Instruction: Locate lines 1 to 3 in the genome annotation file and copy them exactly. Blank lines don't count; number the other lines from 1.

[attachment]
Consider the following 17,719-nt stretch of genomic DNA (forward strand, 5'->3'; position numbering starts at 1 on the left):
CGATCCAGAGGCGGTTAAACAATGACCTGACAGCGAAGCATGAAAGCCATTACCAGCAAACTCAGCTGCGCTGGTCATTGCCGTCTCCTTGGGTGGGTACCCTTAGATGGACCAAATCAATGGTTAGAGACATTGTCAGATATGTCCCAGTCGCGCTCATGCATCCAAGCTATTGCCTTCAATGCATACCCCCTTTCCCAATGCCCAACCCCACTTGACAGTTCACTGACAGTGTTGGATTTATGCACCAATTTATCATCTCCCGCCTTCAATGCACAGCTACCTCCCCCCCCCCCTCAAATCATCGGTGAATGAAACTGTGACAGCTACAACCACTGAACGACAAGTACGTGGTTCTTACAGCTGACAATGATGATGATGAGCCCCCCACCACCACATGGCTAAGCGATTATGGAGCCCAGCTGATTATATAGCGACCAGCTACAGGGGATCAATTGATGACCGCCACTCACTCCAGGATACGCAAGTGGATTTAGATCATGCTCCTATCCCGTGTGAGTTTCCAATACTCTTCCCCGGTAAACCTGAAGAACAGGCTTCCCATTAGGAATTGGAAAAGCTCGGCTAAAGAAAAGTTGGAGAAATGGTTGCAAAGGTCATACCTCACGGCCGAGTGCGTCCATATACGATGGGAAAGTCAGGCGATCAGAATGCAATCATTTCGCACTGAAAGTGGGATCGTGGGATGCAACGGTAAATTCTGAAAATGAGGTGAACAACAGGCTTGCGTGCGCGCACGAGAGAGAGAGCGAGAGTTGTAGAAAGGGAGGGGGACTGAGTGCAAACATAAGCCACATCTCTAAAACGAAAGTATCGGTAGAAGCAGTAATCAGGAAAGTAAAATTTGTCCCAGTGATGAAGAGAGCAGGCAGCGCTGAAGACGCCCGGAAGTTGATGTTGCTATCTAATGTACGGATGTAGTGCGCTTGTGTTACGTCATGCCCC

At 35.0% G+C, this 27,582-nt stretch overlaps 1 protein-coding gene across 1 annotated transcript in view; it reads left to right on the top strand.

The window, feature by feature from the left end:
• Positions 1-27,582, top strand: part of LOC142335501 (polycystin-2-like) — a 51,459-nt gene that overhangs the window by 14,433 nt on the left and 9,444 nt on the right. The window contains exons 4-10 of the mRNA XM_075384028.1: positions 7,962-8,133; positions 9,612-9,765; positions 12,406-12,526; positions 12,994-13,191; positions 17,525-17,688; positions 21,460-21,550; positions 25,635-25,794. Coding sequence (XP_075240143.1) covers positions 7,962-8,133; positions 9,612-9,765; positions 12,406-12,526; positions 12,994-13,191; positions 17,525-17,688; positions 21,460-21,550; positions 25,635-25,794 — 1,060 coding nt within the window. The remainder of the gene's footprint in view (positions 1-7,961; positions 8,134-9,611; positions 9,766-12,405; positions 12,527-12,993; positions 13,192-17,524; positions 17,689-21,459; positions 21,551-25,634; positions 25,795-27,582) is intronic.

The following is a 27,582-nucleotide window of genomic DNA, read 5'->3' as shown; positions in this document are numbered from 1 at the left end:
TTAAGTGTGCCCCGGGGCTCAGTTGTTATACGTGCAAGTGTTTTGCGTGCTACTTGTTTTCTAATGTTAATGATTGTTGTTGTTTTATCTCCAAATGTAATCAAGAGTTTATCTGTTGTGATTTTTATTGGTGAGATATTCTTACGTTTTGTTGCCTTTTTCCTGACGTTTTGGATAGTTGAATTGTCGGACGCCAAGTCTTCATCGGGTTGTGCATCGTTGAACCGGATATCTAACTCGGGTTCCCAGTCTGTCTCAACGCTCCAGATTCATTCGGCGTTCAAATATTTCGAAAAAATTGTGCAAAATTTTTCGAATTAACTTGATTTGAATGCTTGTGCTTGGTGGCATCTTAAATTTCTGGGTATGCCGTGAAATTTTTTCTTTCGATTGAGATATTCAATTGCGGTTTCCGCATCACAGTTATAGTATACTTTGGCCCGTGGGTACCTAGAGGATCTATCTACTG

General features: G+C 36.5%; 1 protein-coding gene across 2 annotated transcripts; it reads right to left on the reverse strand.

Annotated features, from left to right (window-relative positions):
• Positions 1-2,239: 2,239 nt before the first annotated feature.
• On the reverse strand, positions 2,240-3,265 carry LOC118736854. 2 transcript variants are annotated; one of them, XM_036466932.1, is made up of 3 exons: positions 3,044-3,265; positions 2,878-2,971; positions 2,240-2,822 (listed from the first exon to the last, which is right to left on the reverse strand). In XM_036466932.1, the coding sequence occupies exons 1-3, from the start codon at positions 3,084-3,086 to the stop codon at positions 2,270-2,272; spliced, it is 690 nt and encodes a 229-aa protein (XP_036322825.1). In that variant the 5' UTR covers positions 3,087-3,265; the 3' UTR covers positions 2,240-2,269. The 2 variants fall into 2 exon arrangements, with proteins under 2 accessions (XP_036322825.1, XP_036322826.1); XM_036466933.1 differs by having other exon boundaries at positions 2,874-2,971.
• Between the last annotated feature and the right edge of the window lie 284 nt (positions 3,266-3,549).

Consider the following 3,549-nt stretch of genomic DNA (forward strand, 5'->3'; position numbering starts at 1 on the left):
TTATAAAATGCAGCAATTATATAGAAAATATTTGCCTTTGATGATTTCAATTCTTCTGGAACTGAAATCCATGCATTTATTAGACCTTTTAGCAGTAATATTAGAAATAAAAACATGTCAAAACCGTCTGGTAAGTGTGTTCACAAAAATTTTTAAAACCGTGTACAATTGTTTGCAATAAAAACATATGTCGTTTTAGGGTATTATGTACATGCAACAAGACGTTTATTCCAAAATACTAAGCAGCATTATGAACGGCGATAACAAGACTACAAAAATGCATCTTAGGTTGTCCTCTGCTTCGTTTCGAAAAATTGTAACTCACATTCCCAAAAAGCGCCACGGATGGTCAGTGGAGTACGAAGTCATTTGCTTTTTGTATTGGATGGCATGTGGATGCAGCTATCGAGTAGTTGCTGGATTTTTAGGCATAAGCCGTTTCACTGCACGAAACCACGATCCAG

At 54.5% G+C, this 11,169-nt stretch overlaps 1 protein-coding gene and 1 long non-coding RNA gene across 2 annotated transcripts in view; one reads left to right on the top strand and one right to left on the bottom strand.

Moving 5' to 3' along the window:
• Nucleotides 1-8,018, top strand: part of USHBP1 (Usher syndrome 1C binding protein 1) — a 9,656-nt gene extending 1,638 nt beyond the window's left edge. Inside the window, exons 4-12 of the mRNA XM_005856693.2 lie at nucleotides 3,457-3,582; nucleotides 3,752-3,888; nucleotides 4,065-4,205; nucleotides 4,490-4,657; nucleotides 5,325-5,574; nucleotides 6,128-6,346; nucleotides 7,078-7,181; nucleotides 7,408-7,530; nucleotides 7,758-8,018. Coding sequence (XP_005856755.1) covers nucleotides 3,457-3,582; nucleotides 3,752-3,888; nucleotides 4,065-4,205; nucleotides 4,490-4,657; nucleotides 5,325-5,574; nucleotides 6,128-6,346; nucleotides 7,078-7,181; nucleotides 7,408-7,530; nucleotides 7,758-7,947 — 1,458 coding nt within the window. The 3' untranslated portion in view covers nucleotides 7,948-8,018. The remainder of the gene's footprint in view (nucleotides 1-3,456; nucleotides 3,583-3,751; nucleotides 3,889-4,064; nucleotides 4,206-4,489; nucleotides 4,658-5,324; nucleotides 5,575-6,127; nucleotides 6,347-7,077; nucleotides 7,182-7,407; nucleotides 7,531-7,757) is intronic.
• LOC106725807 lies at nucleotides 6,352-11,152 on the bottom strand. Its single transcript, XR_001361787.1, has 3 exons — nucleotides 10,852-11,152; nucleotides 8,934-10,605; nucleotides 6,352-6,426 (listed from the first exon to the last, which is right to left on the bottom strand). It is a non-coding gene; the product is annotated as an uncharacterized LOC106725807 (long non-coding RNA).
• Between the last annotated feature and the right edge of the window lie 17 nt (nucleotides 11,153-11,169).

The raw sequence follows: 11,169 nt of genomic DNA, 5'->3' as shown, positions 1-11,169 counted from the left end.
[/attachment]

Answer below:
Consider the following 17,719-nt stretch of genomic DNA (forward strand, 5'->3'; position numbering starts at 1 on the left):
CGATCCAGAGGCGGTTAAACAATGACCTGACAGCGAAGCATGAAAGCCATTACCAGCAAACTCAGCTGCGCTGGTCATTGCCGTCTCCTTGGGTGGGTACCCTTAGATGGACCAAATCAATGGTTAGAGACATTGTCAGATATGTCCCAGTCGCGCTCATGCATCCAAGCTATTGCCTTCAATGCATACCCCCTTTCCCAATGCCCAACCCCACTTGACAGTTCACTGACAGTGTTGGATTTATGCACCAATTTATCATCTCCCGCCTTCAATGCACAGCTACCTCCCCCCCCCCCTCAAATCATCGGTGAATGAAACTGTGACAGCTACAACCACTGAACGACAAGTACGTGGTTCTTACAGCTGACAATGATGATGATGAGCCCCCCACCACCACATGGCTAAGCGATTATGGAGCCCAGCTGATTATATAGCGACCAGCTACAGGGGATCAATTGATGACCGCCACTCACTCCAGGATACGCAAGTGGATTTAGATCATGCTCCTATCCCGTGTGAGTTTCCAATACTCTTCCCCGGTAAACCTGAAGAACAGGCTTCCCATTAGGAATTGGAAAAGCTCGGCTAAAGAAAAGTTGGAGAAATGGTTGCAAAGGTCATACCTCACGGCCGAGTGCGTCCATATACGATGGGAAAGTCAGGCGATCAGAATGCAATCATTTCGCACTGAAAGTGGGATCGTGGGATGCAACGGTAAATTCTGAAAATGAGGTGAACAACAGGCTTGCGTGCGCGCACGAGAGAGAGAGCGAGAGTTGTAGAAAGGGAGGGGGACTGAGTGCAAACATAAGCCACATCTCTAAAACGAAAGTATCGGTAGAAGCAGTAATCAGGAAAGTAAAATTTGTCCCAGTGATGAAGAGAGCAGGCAGCGCTGAAGACGCCCGGAAGTTGATGTTGCTATCTAATGTACGGATGTAGTGCGCTTGTGTTACGTCATGCCCC

At 35.0% G+C, this 27,582-nt stretch overlaps 1 protein-coding gene across 1 annotated transcript in view; it reads left to right on the top strand.